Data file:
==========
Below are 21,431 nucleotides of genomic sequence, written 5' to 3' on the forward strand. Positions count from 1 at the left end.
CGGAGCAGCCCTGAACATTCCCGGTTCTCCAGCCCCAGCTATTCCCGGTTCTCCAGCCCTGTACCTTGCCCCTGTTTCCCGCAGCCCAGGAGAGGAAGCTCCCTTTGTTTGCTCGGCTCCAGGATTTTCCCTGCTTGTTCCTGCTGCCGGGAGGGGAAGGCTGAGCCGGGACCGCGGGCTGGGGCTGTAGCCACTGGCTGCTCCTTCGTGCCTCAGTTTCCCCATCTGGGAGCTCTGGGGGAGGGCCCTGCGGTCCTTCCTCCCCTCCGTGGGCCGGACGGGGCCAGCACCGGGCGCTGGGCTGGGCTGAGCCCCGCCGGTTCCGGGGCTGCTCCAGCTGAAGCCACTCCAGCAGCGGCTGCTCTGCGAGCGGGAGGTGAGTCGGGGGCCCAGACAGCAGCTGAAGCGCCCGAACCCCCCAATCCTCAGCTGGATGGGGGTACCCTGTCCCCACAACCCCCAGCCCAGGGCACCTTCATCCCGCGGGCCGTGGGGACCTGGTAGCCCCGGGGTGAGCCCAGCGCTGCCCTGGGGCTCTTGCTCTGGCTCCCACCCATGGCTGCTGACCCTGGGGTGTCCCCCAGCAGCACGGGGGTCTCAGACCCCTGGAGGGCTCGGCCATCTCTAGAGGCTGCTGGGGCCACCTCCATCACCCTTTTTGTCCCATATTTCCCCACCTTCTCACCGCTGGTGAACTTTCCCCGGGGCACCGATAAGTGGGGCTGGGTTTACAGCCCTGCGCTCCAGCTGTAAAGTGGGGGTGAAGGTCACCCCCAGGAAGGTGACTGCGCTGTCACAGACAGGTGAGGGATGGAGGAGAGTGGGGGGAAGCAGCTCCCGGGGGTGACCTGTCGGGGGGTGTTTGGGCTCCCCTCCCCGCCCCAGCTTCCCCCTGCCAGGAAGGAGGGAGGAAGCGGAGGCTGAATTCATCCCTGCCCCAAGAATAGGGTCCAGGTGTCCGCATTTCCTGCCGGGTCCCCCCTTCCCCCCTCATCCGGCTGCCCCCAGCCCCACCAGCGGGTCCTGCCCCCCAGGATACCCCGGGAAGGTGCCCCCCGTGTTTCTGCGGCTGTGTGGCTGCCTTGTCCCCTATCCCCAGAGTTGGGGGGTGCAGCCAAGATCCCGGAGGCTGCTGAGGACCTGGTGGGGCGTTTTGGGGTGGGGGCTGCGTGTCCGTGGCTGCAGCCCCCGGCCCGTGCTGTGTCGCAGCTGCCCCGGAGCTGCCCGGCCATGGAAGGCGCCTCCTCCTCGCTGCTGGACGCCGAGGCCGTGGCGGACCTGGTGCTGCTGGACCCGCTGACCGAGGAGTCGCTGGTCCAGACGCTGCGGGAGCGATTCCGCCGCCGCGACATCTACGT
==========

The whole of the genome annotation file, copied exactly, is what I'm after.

Below are 21,431 nucleotides of genomic sequence, written 5' to 3' on the forward strand. Positions count from 1 at the left end.
CGGAGCAGCCCTGAACATTCCCGGTTCTCCAGCCCCAGCTATTCCCGGTTCTCCAGCCCTGTACCTTGCCCCTGTTTCCCGCAGCCCAGGAGAGGAAGCTCCCTTTGTTTGCTCGGCTCCAGGATTTTCCCTGCTTGTTCCTGCTGCCGGGAGGGGAAGGCTGAGCCGGGACCGCGGGCTGGGGCTGTAGCCACTGGCTGCTCCTTCGTGCCTCAGTTTCCCCATCTGGGAGCTCTGGGGGAGGGCCCTGCGGTCCTTCCTCCCCTCCGTGGGCCGGACGGGGCCAGCACCGGGCGCTGGGCTGGGCTGAGCCCCGCCGGTTCCGGGGCTGCTCCAGCTGAAGCCACTCCAGCAGCGGCTGCTCTGCGAGCGGGAGGTGAGTCGGGGGCCCAGACAGCAGCTGAAGCGCCCGAACCCCCCAATCCTCAGCTGGATGGGGGTACCCTGTCCCCACAACCCCCAGCCCAGGGCACCTTCATCCCGCGGGCCGTGGGGACCTGGTAGCCCCGGGGTGAGCCCAGCGCTGCCCTGGGGCTCTTGCTCTGGCTCCCACCCATGGCTGCTGACCCTGGGGTGTCCCCCAGCAGCACGGGGGTCTCAGACCCCTGGAGGGCTCGGCCATCTCTAGAGGCTGCTGGGGCCACCTCCATCACCCTTTTTGTCCCATATTTCCCCACCTTCTCACCGCTGGTGAACTTTCCCCGGGGCACCGATAAGTGGGGCTGGGTTTACAGCCCTGCGCTCCAGCTGTAAAGTGGGGGTGAAGGTCACCCCCAGGAAGGTGACTGCGCTGTCACAGACAGGTGAGGGATGGAGGAGAGTGGGGGGAAGCAGCTCCCGGGGGTGACCTGTCGGGGGGTGTTTGGGCTCCCCTCCCCGCCCCAGCTTCCCCCTGCCAGGAAGGAGGGAGGAAGCGGAGGCTGAATTCATCCCTGCCCCAAGAATAGGGTCCAGGTGTCCGCATTTCCTGCCGGGTCCCCCCTTCCCCCCTCATCCGGCTGCCCCCAGCCCCACCAGCGGGTCCTGCCCCCCAGGATACCCCGGGAAGGTGCCCCCCGTGTTTCTGCGGCTGTGTGGCTGCCTTGTCCCCTATCCCCAGAGTTGGGGGGTGCAGCCAAGATCCCGGAGGCTGCTGAGGACCTGGTGGGGCGTTTTGGGGTGGGGGCTGCGTGTCCGTGGCTGCAGCCCCCGGCCCGTGCTGTGTCGCAGCTGCCCCGGAGCTGCCCGGCCATGGAAGGCGCCTCCTCCTCGCTGCTGGACGCCGAGGCCGTGGCGGACCTGGTGCTGCTGGACCCGCTGACCGAGGAGTCGCTGGTCCAGACGCTGCGGGAGCGATTCCGCCGCCGCGACATCTACGT